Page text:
The History of Miami
|Paper Topic:||The History of Miami|
|Preferred language style:||English (US)|
|Number of pages/words:||1 page/454 words|
|Order Description (brief):||Outline the general history of Miami, focusing on the evolution culture.|
|Customer's feedback:||Writer's comment:|
|This paper gave me exactly the level that i wanted and addressed all the issues i highlighted in my brief. To help others my term paper sample is on www.BestTermPaper.com and will make brilliant background info!||The best term papers on culture need enough original analysis to bring new arguments to the table, and solve them. Research into a specific niche is conducted, and arguments are laid out through the paper logically, but with a writing style that flows. The most important thing is to achieve exactly what the customer wants, with lots of thought and attention to detail.|
The History of Miami
Like all of the US, Miami’s history has a lot of similarities with other parts of the Country. Before Settlement of the Europeans and the Spanish and the others in the Colonial period, native Indians resided in what is now the state of Miami, for around 10,000 years, thanks to the climate around the peninsula and plenty of forestry and animals to hunt. As such, when the first Pilgrims and the Spanish settled in the area, starting from the early 1800’s, would have most likely and quickly come into contact with the Native Americans. Conflicts occurring afterwards were inevitable, and this term paper sample about the history of Miami addresses how far these conflicts reflect in the modern culture of Miami.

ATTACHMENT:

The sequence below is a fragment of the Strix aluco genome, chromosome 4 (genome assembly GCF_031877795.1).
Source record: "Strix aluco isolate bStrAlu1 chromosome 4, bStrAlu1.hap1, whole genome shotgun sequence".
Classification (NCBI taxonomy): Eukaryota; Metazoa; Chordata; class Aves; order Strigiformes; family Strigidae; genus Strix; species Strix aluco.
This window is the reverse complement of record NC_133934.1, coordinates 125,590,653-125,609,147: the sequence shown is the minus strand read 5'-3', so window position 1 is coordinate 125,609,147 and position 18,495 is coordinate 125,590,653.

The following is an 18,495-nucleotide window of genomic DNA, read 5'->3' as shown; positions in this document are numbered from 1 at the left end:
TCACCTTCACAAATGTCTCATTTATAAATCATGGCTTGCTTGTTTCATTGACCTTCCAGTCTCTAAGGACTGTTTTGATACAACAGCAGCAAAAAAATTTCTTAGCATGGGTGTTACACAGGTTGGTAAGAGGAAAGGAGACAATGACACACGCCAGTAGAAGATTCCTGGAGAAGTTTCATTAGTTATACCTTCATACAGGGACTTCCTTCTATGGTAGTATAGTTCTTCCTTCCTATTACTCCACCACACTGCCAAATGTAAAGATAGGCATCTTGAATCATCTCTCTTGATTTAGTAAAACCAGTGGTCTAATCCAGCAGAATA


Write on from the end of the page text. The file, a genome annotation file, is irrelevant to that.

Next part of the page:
Early contact between the Spaniards and the Native Indians was scarred by conflict and disease, and the resistance posed when they reached out further up north was enough to prevent them from migrating any further. This was well before the well-known white colonizing of the same area at the beginning of the 19th Century. This began with the British Government purchasing large areas of land in Miami, with the forceful aim of ensuring wind land ownership for at least a given area of State. Even so, the climate of Florida has always been attractive, and immigration and settlement from all over the Bahamas and the Florida Keys aided the influx of European settlement.
Once the populations expanded, friction with the native Seminole Indians was occurring in the North of Florida, but was being balanced by Seminole prosperity thanks to healthy trade with the British and the Spanish. Like so many other areas in the US around this period, equilibrium was always difficult to maintain with such a rapidly evolving landscape, and tribes like the Seminole would either boom or bust, in a strange turn of fate where the capitalism of trade would rip out the core of their ideologies. Naturally, Native groups would disperse, shed their loyalties for new ones either with or against the Confederacy, and this process of fracturing has formed much of the Seminole’s recent history. But their story is far from over, with over 10,000 registered Seminoles in the last major census. The way cultures evolve with driving factors is an interesting one to debate, because Miami has been influenced by so many, and is still to this day Miami shares its multiculturalism with many other major US cities.